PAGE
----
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Review: The Exiles, by Christina Baker Kline
Morrow, 2020. 361 pp. $28

Australia, 1840. Mathinna, motherless eight-year-old daughter of the chief of the Lowreenne tribe, has been hiding from the white people who want to take her away. The governor of Van Diemen’s Land (now Tasmania) and his wife wish to keep the girl in their household to see whether they may train her “savagery” out of her. Mathinna distrusts the whole enterprise.

Mathinna, a real historical figure, as rendered in Thomas Bock’s watercolor, 1842 (courtesy http://artyzm.com/e_obraz.php?id=414 via Wikimedia Commons; public domain)

Meanwhile, Evangeline Stokes, country vicar’s daughter and governess to a London family, has fallen afoul of her employers. A ruby ring belonging to the family is found in her possession, and in the ensuing outcry, she shoves another servant down the stairs. Never mind that her employer’s son gave Evangeline the ring, or that the child growing in her womb is his. Never mind, either, that the servant she pushed was conniving against her out of jealousy, or that the fall caused no physical injury. Larceny and attempted murder see Evangeline to Newgate Prison, from where she’s sentenced to fourteen years’ transportation to Australia.

That’s what happens when your presence embarrasses someone of wealth and social position.

The Exiles tells the story of Evangeline’s journey to Australia and her unlikely friendship with Hazel Ferguson, a young girl sentenced for stealing a silver spoon. Hazel’s streetwise where Evangeline’s an innocent. She also has marketable skills, a knowledge of midwifery and herbal remedies, learned from the mother who otherwise neglected her. Interwoven with the convict narrative is Mathinna’s life as a collected object in the governor’s house, a plaything in which her benefactors, as they believe themselves, may lose interest any moment.

Kline never lets her sympathy for her characters soften their lives; “no—and furthermore” thrives here. She also knows her ground thoroughly, re-creating the Australia of more than a century and a half ago as though it were the air her characters breathe. The ship, the prisons, the work the convicts do, the endemic cruelty and barbarity, the sanctimonious superiority from ordinary citizens and officials—all come through vividly. As a Newgate matron tells Evangeline, best not to count on anyone in life, man or woman. “The sooner you understand that, the better off you’ll be.”

Throughout, physical detail sets the scene:

There were some things she’d never get used to: the screams that spread like a contagion from one cell to the next. The vicious fistfights that broke out abruptly and ended with an inmate spitting blood or teeth. The lukewarm midday broth that floated with bony pig knuckles, snouts, bits of hooves, and hair. Moldy bread laced with maggots. Once the initial shock subsided, though, Evangeline found it surprisingly easy to endure most of the degradations and indignities of her new life: the brutish guards, the cockroaches and other parasites, the unavoidable filth, rats scurrying across the straw.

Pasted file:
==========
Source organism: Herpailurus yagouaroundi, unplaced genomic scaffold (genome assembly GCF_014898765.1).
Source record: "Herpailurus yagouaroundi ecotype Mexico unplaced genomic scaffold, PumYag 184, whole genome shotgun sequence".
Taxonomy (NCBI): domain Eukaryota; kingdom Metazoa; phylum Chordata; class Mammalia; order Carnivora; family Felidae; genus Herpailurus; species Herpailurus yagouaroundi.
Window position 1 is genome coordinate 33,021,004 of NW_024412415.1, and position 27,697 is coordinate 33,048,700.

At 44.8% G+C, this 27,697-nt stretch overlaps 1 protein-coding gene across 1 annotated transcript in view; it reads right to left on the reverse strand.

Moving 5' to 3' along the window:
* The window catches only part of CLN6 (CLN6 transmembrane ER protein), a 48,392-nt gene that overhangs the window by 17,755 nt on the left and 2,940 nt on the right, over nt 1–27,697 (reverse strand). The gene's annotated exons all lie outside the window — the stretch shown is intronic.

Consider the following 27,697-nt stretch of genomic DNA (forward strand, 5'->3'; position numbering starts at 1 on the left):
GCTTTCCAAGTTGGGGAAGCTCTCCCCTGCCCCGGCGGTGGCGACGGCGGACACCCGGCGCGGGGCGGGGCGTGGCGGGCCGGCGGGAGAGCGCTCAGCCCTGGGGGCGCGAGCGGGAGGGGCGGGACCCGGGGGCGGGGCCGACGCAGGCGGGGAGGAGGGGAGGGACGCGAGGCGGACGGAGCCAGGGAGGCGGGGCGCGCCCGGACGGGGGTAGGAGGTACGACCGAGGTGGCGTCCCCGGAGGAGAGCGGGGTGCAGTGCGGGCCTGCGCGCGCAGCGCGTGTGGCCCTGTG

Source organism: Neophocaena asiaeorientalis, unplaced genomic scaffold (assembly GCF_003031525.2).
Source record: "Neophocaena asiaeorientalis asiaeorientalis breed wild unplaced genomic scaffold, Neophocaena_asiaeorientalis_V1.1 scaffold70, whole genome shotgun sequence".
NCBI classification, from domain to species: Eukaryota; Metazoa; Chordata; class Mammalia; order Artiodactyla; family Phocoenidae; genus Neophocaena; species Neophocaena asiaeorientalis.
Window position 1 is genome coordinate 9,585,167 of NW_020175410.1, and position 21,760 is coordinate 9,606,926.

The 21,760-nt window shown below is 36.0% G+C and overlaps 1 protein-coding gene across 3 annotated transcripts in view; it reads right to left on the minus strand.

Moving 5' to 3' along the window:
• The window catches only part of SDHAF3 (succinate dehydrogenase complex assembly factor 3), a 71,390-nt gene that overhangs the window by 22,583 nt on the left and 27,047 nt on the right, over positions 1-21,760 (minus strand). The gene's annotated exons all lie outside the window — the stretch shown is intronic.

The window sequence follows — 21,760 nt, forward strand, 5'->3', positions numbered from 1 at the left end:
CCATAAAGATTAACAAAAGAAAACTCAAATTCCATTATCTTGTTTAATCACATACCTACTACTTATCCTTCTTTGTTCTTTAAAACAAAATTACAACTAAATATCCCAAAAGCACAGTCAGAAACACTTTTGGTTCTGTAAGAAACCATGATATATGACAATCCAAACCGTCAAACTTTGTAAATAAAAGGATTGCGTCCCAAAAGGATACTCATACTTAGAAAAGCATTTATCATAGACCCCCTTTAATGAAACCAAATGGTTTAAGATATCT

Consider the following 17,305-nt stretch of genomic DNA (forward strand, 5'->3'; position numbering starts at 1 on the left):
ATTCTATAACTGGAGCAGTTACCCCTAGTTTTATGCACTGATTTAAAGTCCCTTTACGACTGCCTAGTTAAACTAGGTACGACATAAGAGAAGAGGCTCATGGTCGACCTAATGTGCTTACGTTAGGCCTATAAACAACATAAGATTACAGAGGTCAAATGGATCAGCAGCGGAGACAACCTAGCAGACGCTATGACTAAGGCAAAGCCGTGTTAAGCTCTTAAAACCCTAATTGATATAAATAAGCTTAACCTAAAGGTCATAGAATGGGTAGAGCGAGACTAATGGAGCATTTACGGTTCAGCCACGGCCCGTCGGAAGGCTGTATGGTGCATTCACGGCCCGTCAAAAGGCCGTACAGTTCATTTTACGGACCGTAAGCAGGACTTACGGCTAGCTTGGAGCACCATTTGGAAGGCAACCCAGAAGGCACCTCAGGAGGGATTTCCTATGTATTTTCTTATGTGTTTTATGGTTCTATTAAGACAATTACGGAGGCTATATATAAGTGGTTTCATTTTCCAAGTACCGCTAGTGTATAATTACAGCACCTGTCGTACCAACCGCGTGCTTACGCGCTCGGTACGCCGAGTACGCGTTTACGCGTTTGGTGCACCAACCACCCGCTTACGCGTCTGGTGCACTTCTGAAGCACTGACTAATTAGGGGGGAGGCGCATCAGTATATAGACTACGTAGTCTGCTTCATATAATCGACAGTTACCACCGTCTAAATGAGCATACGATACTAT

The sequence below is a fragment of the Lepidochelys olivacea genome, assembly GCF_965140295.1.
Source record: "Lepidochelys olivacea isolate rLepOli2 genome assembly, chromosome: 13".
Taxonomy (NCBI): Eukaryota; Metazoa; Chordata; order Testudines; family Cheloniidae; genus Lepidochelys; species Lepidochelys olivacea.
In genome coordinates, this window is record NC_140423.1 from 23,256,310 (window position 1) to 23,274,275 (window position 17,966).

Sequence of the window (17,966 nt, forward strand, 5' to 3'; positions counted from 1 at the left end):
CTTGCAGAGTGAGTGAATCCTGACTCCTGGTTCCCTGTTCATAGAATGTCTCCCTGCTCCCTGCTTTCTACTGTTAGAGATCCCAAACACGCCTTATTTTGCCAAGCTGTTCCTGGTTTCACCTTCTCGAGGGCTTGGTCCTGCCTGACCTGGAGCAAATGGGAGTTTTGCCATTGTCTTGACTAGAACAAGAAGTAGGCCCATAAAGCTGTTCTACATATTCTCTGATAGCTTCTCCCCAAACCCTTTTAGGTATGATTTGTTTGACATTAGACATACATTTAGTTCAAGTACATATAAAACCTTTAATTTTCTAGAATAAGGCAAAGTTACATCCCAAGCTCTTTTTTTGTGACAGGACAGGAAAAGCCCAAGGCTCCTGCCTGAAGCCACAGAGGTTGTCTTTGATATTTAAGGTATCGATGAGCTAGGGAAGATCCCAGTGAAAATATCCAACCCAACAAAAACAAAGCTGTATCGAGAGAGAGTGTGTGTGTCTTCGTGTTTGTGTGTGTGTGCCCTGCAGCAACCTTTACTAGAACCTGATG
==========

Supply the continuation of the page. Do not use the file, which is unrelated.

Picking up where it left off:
The moral and legal bankruptcy of colonialism emerges on every page, shown but not told. Kline’s too subtle an author to beat a drum; instead, she lets you hear the music for yourself, and a sorry tune it is. The counterpoint comes from the governor’s mansion, where Mathinna learns to speak French and wear fine dresses. But she’s tolerated—barely—if, and only if, she reflects the image her hosts demand. Any hint of her true identity must be erased. This represents the other side of the system that populates Australia with accused criminals, labeled savages too, though they have white skins.

The two narratives, convict and indigenous child, reveal a complex fabric of prejudices, attitudes, assumptions, determination and energy that helps build a nation. But the convicts have one advantage, an inherent paradox that gives them something to hope for. The servitude that banishes them from England, though brutal and unjust, allows them scope to make something of themselves, what they probably couldn’t have done in their homeland.

No guarantees, mind; they must survive their sentences, swallow their individuality rather than express it, see the correct opportunity should it arrive, and seize it. But Mathinna and her people, as with all the other subdued tribes, don’t even have that chance.

Beautifully written, utterly gripping, The Exiles makes a compelling story from an author unafraid to hurt her characters, a boldness I admire. My only quibble with this otherwise excellent novel is to ask where Mathinna’s narrative fits in, other than thematically, historical truth notwithstanding. I like her portion for itself, for the writing is as clear and persuasive as the rest, and Kline makes the governor, his wife, and daughter three-dimensional, flawed people instead of shapeless villains. Even so, if you remove Mathinna, the plot doesn’t change an inch, which made me question her role and wonder why it wasn’t larger than it is.

Still, that objection doesn’t diminish The Exiles, a superb novel well worth your time.

Disclaimer: I obtained my reading copy of this book from the public library.